The Real Dirt 

Seasonal rotation

During winter's short days and longs nights, my garden sleeps under a blanket of mulch and snow. Except for a few hardy sprigs of creeping thyme that edge my walkway, my garden patiently waits for spring. I, on the other hand, spend that time planning. Where should I put carrots this year? And the peas? And the bean towers so they don't shade the Swiss chard? In my mind and on paper, my 2016 garden started long ago.

My perennial beds where I grow herbs and flowers are fairly static. Once plants are established, I don't rearrange the beds except to split overgrown plants and to occasionally share a zealous grower with friends or neighbors. My vegetable garden, on the other hand, changes dramatically from year to year.

I grow vegetables in my shady yard and in a community plot rented through Missoula's Garden City Harvest. Both planting spaces are fairly small and I always have to be conscious of what is planted where and how large any given plant will grow. As I begin my planning, I gather paper, pencil and last year's written plan. With my limited space, my biggest concern is planting so I don't repeat vegetables in the same piece of ground year after year.

I work on the plan for my yard's vegetable garden first. Three full-grown maple trees shade my yard. My house and garage also send afternoon shadows across my garden space. Only shade tolerant vegetables will produce a crop in these limiting conditions. Almost all vegetables love sun. When they don't get enough light during the day, they don't produce. Over the years, I've discovered the following vegetables will produce in a partially shaded area: leaf lettuce, cilantro, arugula, radishes, parsley, ox-heart carrots (small, round variety) and pole beans.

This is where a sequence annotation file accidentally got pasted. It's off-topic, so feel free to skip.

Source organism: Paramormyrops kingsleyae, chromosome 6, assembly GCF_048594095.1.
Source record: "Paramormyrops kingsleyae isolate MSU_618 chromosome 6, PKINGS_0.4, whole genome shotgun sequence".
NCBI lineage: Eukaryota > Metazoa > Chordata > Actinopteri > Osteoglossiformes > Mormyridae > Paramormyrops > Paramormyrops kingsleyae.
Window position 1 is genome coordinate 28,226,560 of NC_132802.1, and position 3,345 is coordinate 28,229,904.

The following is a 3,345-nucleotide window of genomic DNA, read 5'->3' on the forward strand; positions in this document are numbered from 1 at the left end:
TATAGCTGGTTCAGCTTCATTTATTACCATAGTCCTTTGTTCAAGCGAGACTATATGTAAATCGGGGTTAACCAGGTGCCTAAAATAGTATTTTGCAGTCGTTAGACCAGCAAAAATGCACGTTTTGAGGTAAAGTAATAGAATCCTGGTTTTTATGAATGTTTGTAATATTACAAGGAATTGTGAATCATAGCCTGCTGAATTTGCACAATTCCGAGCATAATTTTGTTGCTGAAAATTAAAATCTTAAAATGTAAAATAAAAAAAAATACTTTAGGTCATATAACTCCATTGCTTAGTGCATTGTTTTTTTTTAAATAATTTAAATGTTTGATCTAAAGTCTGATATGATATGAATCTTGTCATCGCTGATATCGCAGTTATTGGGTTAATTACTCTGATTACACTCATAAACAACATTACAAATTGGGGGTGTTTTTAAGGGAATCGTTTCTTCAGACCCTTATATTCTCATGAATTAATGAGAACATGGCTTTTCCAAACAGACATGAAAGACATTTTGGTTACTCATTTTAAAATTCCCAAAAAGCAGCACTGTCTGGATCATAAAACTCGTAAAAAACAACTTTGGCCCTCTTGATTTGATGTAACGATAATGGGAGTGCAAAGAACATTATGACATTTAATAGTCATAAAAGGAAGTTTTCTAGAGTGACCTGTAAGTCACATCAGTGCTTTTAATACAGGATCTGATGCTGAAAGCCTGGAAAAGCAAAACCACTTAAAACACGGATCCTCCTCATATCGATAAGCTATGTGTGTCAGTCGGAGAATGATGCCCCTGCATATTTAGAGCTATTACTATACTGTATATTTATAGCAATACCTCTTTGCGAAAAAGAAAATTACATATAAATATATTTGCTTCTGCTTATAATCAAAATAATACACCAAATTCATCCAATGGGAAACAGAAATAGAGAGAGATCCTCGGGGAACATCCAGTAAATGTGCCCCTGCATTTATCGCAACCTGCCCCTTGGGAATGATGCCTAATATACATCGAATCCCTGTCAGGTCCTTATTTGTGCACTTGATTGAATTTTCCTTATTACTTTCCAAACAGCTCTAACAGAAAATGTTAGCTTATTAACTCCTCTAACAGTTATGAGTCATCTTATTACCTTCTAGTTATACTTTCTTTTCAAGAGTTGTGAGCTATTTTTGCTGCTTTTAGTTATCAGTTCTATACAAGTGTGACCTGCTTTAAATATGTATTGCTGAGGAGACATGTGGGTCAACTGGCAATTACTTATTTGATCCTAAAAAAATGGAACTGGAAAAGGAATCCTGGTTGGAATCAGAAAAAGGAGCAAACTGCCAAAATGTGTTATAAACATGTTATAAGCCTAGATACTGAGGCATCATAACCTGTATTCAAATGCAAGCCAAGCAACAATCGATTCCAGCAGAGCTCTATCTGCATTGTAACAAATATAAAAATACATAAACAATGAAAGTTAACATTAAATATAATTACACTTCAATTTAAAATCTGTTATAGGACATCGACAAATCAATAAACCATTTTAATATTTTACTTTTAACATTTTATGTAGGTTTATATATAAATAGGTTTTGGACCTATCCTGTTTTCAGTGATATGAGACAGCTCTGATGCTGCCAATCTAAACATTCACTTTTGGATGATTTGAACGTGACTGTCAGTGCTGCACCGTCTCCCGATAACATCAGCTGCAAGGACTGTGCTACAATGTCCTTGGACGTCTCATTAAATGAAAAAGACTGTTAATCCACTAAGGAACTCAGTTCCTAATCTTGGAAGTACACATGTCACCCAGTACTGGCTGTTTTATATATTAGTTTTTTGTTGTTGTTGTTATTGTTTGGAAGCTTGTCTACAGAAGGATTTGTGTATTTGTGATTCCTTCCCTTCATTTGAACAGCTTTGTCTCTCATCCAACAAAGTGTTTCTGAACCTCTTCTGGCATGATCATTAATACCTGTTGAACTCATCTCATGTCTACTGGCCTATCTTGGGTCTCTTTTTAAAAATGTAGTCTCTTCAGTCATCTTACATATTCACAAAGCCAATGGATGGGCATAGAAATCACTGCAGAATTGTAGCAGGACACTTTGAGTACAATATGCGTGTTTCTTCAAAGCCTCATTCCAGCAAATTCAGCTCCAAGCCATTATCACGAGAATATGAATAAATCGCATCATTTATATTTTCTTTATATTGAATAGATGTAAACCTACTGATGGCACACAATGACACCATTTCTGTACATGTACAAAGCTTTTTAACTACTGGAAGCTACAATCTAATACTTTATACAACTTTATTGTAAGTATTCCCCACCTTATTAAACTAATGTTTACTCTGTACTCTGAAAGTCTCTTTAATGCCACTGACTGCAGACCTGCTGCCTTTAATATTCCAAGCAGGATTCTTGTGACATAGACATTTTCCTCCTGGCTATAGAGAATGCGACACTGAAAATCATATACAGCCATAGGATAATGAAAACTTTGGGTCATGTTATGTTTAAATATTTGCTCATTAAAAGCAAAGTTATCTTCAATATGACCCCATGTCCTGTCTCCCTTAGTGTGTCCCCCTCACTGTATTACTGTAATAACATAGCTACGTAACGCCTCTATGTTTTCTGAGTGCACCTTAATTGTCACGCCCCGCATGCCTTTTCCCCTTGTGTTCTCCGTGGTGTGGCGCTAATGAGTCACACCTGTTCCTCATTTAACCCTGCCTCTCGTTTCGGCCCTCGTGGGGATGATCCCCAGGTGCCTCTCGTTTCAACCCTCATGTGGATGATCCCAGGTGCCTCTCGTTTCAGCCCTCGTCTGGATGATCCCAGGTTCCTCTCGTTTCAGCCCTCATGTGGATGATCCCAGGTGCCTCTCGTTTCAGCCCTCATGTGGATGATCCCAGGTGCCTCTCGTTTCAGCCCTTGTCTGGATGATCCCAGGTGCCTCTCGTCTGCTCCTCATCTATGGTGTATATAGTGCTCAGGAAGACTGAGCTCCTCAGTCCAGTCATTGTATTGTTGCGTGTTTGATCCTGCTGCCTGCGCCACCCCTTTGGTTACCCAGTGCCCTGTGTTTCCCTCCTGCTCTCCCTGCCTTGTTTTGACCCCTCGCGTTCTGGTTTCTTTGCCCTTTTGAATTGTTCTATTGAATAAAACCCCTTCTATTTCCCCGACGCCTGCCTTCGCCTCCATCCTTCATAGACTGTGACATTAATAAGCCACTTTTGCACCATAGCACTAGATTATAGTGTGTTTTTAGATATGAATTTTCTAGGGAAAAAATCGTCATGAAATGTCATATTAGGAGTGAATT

The pole beans are an anomaly. They prefer full sun, but with a tall enough bean tower, they'll grow up to the light and produce wonderful beans. The only problem, I have to use a step stool to reach the beans!

click to enlarge realdirt_tomatoes.jpg

Once I've decided what I'm planting this year, I take a quick look at last year's plan and try to reorganize so that each vegetable has a "new" spot in the garden. So, last year where I had the bean towers, this year I'll plant cilantro and ox-heart carrots. Where I had cilantro last year, I'll plant radishes and arugula, and so on. This practice is basic crop rotation.

Rotating where a gardener places vegetables benefits not only the plants, but also the soil. Soil that has the same crop planted in it year after year can become depleted in nutrients, leading to stunted plants and poor vegetable production. By varying where vegetables are sown from year to year, the soil can better support healthy plant growth and production.

Another benefit of crop rotation is a reduction of insect pests. For example, the wire worms that attacked my turnips last year are still in that same spot in the garden. If I plant turnips in the same area, I'm simply providing them an easy feast and ensuring my turnips fail. If I plant bush beans where I had turnips last year, I'm forcing the wire worms to at least wiggle their way across the garden before they infest my turnips. As a general rule, I like to rotate from root crops to peas and beans to tomatoes, and then back to root crops. But, given the small space I have, I don't always make that three-year rotation.

In the sunny community garden spot I rent, I plant sun-loving vegetables: squash, cucumbers, tomatoes, eggplants, peppers, tomatillos, broccoli, onions and Swiss chard. I also use this space to try out new vegetables or varieties. Last year, I put in four artichoke sets. They were amazing to look at and did produce eight small heads, but I won't plant them again. For the amount of space they took up and the number of aphids I hand-squished on their stalks, I didn't find them worth the effort.

This leads me to another planning factor I haven't mentioned: weighing the "payoff" from my investment of energy, time and seed cost. Put another way, is what I grow in my garden worth the effort? For example, I no longer grow potatoes because they take up too much of my valuable space and I can purchase organic potatoes at the farmers market. Tomatoes, on the other hand, I am willing to plant and pamper, as my own homegrown paste tomatoes make the best salsa. Not even the excellent farmers market tomatoes can compare.

Ingrid Estell is a gardener at Garden City Harvest's Northside Community Garden and contributes to The Real Dirt, the nonprofit's blog. For more Dirt, visit

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